Editor, another real-life consideration is this: promotions, careers, and duration of public servants depend on the blessings of political masters. Even if politicians do not interfere or impinge (and they do) in key decision-making processes, there are sensitivities as to what pleases, what inhibits, and what they (the senior bureaucrats) have been placed there to do, and are expected to deliver, whether contracts, jobs, or otherwise. So they do; otherwise, it is suicide or risking becoming a marked man. To repeat the obvious, it is the nature of the monster, and part of the gamesmanship. 

At a more granular level, engineers have perfected the art of providing cushions in estimates (part of the financial feedback deceptions); bidders have learned to build in percentages for venal officials; clerks and middlemen and bosses all have a manual on how to game the system for personal benefit, and who is a player, as well as a payer; and political relations and families have grown adept at erecting fronts and other shells to camouflage origins. The latter is part of my ongoing apprehension as to the routes that will be travelled to avoid successfully, new requirements relative to conflicts. Mark my words: those who have not done so before will find ways to manipulate matters, both the environment, the people who are part of these things, and what were the original objectives of any legislative and policy enhancements.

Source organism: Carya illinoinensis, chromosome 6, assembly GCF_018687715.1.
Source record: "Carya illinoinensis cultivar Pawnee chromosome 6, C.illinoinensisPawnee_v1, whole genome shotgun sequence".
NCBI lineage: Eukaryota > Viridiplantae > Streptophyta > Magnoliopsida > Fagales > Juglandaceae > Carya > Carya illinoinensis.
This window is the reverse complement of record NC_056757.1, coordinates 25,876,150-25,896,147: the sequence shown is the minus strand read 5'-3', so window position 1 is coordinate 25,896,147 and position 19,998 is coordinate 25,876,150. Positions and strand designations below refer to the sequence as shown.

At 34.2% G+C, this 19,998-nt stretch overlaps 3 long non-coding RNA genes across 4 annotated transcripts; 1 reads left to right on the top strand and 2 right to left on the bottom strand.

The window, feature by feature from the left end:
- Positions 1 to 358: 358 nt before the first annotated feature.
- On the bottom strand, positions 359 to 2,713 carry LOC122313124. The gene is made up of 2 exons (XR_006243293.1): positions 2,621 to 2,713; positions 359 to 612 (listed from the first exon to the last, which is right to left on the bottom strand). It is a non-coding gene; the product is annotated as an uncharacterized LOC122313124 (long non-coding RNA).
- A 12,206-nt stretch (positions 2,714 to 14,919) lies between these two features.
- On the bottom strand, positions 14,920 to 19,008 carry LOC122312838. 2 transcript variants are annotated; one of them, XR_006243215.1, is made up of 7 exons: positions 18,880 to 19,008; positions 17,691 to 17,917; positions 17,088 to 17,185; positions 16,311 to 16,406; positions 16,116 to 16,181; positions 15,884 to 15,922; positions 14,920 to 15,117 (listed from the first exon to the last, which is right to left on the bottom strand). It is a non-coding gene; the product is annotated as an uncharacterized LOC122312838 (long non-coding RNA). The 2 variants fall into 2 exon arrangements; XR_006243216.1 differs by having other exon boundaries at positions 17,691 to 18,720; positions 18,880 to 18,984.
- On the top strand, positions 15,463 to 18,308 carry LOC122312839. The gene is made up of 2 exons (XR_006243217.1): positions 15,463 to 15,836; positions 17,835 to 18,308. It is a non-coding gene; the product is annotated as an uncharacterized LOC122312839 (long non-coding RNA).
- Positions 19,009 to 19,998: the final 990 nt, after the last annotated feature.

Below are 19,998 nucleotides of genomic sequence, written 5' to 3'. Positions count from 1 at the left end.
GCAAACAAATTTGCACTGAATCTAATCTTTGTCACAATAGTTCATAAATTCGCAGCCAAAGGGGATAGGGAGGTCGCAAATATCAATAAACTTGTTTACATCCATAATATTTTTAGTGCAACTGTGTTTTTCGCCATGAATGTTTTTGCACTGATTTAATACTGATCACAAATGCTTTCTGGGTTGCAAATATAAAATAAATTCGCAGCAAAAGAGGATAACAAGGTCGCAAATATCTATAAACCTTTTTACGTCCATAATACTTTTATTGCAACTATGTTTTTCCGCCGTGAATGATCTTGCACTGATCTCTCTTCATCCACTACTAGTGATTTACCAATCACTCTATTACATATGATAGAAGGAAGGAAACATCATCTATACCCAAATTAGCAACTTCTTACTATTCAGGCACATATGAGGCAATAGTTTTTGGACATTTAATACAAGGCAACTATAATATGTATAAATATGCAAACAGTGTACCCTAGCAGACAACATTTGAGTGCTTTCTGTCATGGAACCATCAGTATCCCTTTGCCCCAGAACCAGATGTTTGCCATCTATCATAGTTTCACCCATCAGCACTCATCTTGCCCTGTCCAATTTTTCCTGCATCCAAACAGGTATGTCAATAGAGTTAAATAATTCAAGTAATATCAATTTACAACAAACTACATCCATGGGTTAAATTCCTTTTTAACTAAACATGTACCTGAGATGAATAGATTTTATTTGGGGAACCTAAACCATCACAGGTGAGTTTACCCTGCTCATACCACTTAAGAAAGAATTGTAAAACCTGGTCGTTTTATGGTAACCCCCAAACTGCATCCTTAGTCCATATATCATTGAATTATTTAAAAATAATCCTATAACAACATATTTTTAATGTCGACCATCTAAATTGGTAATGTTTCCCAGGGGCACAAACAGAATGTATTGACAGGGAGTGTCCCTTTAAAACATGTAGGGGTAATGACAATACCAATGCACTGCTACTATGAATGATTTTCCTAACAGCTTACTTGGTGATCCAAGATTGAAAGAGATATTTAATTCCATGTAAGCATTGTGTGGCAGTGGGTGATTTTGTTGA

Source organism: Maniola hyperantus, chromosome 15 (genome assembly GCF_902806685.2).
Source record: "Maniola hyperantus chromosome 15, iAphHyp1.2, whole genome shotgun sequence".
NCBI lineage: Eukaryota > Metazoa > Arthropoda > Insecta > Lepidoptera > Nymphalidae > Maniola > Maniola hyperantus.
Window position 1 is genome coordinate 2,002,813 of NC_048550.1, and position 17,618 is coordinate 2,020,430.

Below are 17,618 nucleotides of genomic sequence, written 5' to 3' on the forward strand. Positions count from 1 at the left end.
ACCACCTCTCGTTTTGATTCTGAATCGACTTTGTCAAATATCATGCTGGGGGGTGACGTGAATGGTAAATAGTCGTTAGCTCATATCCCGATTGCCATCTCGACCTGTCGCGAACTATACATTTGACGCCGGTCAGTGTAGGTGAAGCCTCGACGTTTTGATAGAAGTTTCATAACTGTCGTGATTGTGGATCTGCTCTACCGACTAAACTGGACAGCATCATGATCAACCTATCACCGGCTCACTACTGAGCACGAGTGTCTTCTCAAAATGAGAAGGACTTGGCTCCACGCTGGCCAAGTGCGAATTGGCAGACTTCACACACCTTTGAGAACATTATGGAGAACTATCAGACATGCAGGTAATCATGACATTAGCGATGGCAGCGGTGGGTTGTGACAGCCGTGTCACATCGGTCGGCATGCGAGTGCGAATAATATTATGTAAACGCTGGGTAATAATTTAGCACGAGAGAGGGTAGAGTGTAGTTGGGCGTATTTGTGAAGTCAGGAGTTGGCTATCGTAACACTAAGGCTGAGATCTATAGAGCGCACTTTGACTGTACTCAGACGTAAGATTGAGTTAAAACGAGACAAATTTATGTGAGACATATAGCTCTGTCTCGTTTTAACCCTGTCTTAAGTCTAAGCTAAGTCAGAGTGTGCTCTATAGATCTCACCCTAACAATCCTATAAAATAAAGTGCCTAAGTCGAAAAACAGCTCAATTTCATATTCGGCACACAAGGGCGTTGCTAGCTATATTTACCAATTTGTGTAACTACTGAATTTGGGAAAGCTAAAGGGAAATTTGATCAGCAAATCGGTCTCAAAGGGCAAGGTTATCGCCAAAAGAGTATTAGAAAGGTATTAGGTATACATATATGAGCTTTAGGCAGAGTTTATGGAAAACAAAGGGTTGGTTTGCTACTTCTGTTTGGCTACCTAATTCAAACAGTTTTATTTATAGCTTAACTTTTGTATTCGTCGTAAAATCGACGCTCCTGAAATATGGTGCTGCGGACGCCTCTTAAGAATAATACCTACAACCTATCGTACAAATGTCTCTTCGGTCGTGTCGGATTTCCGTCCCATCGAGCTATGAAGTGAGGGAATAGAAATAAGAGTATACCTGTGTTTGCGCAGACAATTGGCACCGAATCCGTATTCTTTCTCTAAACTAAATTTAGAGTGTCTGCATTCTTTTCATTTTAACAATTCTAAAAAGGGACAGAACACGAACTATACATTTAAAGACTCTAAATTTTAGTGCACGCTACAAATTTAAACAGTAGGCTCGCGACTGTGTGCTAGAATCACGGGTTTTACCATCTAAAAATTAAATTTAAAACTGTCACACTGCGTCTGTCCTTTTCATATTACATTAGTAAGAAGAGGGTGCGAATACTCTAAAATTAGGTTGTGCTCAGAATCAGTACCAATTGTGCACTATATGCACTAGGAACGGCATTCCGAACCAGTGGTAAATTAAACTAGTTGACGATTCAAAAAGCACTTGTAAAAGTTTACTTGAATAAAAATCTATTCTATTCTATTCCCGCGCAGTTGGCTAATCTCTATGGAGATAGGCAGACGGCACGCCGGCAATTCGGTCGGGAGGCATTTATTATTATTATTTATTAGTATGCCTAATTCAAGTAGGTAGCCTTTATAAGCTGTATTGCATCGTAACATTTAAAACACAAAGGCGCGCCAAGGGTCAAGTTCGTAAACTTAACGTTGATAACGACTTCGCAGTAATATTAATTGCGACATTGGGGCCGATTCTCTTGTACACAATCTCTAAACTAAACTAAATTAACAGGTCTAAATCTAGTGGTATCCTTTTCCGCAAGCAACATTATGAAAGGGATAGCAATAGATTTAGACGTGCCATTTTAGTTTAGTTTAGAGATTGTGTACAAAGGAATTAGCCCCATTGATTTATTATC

It is pointless to look back at the syphilitic culture and history that spawned and nourished what is Guyana today. I regret (and flinch, too) when I conclude that both are here to stay for the foreseeable future. But that is an integral aspect of reality on the one hand, and the dilemmas, controversies, barbarities, and overall sicknesses on the other.

So what is the answer?  Let me be clear: amendments and tightening up and holding of people to higher standards are all constructive elements. But all of the revisions and best intentions are not going to matter a damn, if the people appointed to be watchdogs and protectors of the state’s interest are more craven and crooked than Lucifer himself. No perfume, no scripture, no palaver, no marketing, no ethical attestations, no character references are of any meaning, if the bodies selected to get the job done have locked into the rigor mortis of a certain dead and depraved mentality, and who assume office with an understanding of what makes things flow, and what is in it by doing so.

Editor, political leaders who have financial mischief on their mind, have already sold citizens down the drain. Political leaders deciding on friends and neighbours (too many times dishonourable people) to manage the state’s business, doom this country to continuing decay.  Political leaders without morals and ethics simply turn the wheel of fortune for new and old cabals to continue to ravish this land. Today, it is thus; tomorrow will be same.

Yours faithfully,

GHK Lall